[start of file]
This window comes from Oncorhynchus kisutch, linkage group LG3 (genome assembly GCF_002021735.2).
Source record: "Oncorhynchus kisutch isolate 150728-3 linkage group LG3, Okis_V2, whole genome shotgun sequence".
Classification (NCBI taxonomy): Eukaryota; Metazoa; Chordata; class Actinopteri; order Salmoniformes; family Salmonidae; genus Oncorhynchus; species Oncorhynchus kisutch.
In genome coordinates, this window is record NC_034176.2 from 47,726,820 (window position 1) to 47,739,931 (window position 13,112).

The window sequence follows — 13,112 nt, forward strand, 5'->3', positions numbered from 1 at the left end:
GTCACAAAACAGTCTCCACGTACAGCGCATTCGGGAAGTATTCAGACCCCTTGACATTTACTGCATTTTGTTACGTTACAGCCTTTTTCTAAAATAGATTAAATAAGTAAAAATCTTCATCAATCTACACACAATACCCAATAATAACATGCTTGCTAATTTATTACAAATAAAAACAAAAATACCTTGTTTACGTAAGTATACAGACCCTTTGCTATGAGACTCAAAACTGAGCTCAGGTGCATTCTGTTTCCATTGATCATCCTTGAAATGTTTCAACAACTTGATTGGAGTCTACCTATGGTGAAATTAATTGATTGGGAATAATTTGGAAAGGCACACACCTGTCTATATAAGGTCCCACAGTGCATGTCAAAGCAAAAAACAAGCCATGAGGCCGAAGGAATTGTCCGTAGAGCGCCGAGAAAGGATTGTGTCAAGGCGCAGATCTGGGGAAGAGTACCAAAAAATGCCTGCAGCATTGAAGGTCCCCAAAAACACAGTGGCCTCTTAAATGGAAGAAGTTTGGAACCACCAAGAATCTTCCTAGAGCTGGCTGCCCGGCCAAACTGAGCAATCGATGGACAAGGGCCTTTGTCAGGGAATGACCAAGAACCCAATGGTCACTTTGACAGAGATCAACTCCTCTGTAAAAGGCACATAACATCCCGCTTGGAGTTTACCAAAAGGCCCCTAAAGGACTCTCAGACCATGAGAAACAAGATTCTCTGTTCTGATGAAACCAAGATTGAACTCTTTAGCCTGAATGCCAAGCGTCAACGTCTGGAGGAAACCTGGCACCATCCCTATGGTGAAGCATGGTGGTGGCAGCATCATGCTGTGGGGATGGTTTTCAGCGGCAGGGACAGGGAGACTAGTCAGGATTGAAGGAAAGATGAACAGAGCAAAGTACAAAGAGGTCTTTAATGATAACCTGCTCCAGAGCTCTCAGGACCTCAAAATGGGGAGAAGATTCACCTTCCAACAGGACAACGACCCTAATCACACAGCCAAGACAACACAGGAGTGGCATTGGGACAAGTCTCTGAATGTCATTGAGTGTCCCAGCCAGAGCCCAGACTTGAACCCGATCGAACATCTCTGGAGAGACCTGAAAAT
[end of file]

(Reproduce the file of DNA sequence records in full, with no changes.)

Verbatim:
This window comes from Oncorhynchus kisutch, linkage group LG3 (genome assembly GCF_002021735.2).
Source record: "Oncorhynchus kisutch isolate 150728-3 linkage group LG3, Okis_V2, whole genome shotgun sequence".
Classification (NCBI taxonomy): Eukaryota; Metazoa; Chordata; class Actinopteri; order Salmoniformes; family Salmonidae; genus Oncorhynchus; species Oncorhynchus kisutch.
In genome coordinates, this window is record NC_034176.2 from 47,726,820 (window position 1) to 47,739,931 (window position 13,112).

The window sequence follows — 13,112 nt, forward strand, 5'->3', positions numbered from 1 at the left end:
GTCACAAAACAGTCTCCACGTACAGCGCATTCGGGAAGTATTCAGACCCCTTGACATTTACTGCATTTTGTTACGTTACAGCCTTTTTCTAAAATAGATTAAATAAGTAAAAATCTTCATCAATCTACACACAATACCCAATAATAACATGCTTGCTAATTTATTACAAATAAAAACAAAAATACCTTGTTTACGTAAGTATACAGACCCTTTGCTATGAGACTCAAAACTGAGCTCAGGTGCATTCTGTTTCCATTGATCATCCTTGAAATGTTTCAACAACTTGATTGGAGTCTACCTATGGTGAAATTAATTGATTGGGAATAATTTGGAAAGGCACACACCTGTCTATATAAGGTCCCACAGTGCATGTCAAAGCAAAAAACAAGCCATGAGGCCGAAGGAATTGTCCGTAGAGCGCCGAGAAAGGATTGTGTCAAGGCGCAGATCTGGGGAAGAGTACCAAAAAATGCCTGCAGCATTGAAGGTCCCCAAAAACACAGTGGCCTCTTAAATGGAAGAAGTTTGGAACCACCAAGAATCTTCCTAGAGCTGGCTGCCCGGCCAAACTGAGCAATCGATGGACAAGGGCCTTTGTCAGGGAATGACCAAGAACCCAATGGTCACTTTGACAGAGATCAACTCCTCTGTAAAAGGCACATAACATCCCGCTTGGAGTTTACCAAAAGGCCCCTAAAGGACTCTCAGACCATGAGAAACAAGATTCTCTGTTCTGATGAAACCAAGATTGAACTCTTTAGCCTGAATGCCAAGCGTCAACGTCTGGAGGAAACCTGGCACCATCCCTATGGTGAAGCATGGTGGTGGCAGCATCATGCTGTGGGGATGGTTTTCAGCGGCAGGGACAGGGAGACTAGTCAGGATTGAAGGAAAGATGAACAGAGCAAAGTACAAAGAGGTCTTTAATGATAACCTGCTCCAGAGCTCTCAGGACCTCAAAATGGGGAGAAGATTCACCTTCCAACAGGACAACGACCCTAATCACACAGCCAAGACAACACAGGAGTGGCATTGGGACAAGTCTCTGAATGTCATTGAGTGTCCCAGCCAGAGCCCAGACTTGAACCCGATCGAACATCTCTGGAGAGACCTGAAAAT